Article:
We know the answer.  We recognize the voice of the Good Shepherd who is one with God and who speaks in the name of God.  We know that no one can take us away from his love.  Nothing, not even death, can separate us from the love of God in Christ Jesus our Lord.

And there is more Good News:  This Good Shepherd equips and empowers us to minister among the widows and orphans, among the lost sheep who are being saved, among the children of Tijuana who hear the voice and feel the embrace of love at Dorcas House.

We are privileged to help open the gate of the sheepfold to others who are hearing the Easter voice of the Risen Shepherd.

"What my Father has given me," he says, "is greater than all else, and no one can snatch it out of the Father's hand.  The Father and I are one."

His detractors took up stones again to kill him for blasphemy.  He walked through them and continued in his ministry.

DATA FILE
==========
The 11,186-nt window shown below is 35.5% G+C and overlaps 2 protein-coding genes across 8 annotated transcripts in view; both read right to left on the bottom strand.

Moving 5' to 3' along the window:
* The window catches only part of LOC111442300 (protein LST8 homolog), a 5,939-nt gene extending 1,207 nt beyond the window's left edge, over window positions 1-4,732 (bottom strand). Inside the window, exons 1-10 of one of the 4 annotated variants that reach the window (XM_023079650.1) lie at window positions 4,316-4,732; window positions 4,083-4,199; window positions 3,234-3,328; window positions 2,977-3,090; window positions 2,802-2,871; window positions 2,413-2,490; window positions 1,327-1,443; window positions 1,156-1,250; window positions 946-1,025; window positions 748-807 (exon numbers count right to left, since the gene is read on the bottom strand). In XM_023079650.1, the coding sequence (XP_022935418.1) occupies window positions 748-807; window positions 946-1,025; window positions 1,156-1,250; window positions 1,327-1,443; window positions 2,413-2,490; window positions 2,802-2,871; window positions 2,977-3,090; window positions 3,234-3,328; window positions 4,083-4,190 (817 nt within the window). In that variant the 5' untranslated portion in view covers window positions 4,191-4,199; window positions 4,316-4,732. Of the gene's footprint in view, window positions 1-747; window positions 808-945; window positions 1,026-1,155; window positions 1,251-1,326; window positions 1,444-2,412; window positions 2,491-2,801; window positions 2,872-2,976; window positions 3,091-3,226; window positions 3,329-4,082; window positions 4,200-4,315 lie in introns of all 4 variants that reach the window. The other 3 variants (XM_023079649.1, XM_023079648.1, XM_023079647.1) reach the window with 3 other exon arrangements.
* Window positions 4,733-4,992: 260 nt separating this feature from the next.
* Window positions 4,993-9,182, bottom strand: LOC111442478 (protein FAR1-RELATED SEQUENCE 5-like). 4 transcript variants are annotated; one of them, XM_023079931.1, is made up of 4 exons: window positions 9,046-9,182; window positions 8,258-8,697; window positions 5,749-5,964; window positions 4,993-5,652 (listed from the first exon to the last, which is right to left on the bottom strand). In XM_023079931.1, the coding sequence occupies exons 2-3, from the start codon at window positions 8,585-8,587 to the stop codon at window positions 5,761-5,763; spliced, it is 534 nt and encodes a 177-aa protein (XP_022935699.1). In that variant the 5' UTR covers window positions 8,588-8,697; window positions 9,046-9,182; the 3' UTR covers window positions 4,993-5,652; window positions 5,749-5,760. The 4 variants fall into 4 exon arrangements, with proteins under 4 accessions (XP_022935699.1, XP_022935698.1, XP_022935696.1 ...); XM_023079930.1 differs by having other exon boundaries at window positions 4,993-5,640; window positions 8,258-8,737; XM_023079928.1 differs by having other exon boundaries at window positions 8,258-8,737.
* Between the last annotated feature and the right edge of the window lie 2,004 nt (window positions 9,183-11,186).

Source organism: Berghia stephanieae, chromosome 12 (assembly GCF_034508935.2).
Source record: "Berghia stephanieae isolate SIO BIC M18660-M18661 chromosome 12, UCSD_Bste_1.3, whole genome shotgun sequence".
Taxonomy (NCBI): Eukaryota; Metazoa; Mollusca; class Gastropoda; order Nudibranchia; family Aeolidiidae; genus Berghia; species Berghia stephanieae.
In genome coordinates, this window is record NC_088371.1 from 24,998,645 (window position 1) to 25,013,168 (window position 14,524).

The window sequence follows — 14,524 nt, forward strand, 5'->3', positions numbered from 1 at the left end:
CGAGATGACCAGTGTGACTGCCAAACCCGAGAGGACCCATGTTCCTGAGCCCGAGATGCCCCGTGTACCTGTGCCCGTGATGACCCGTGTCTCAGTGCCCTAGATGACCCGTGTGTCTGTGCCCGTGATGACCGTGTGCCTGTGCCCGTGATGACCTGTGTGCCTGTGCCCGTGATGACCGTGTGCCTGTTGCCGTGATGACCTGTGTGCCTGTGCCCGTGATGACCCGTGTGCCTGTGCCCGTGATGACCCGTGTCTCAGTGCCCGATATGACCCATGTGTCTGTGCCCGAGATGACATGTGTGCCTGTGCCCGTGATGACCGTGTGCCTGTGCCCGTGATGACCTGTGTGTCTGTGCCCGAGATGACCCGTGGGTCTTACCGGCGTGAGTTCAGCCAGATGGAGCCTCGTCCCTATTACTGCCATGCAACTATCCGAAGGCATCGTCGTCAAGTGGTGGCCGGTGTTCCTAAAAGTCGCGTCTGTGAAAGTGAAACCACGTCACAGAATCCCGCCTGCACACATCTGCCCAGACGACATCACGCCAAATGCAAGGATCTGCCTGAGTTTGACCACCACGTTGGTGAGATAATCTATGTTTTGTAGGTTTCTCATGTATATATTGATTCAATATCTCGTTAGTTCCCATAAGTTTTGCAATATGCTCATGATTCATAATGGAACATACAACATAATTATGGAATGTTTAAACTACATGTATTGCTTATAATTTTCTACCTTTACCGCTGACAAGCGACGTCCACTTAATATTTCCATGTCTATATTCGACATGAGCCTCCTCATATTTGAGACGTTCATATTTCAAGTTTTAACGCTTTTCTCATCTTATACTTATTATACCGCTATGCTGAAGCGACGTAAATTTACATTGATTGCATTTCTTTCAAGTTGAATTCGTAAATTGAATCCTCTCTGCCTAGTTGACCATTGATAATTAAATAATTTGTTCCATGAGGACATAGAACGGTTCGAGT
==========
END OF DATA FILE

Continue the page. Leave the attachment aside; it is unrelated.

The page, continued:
That ministry would soon take him to the house of Mary and Martha, where he calls Lazarus back from death--even at the cost of his own life.

And so this Easter Season we witness around us the power of the resurrection of our Lord, raising us up, calling Dorcas and Lazarus and you and me to share in the ministry of the Risen Christ.

Today listen for the voice of our Shepherd, calling us away from deadly things, empowering and equipping us to raise up others who long to know the power of his forgiving love.  Let's show ourselves to be alive in Christ, raising up others in the joy of our risen Lord.

Let us pray.  Holy God, your Son Jesus is the Good Shepherd who sends us out to proclaim the Good News in word and in deed.  May we today hear his voice and know him who calls us each by name, and then send us out with gladness and singleness of heart that all peoples and races and tongues may hear his voice and see you at work in the world and come to know you in heavenly ways, you who live and reign with the Holy Spirit forever and ever.  Amen.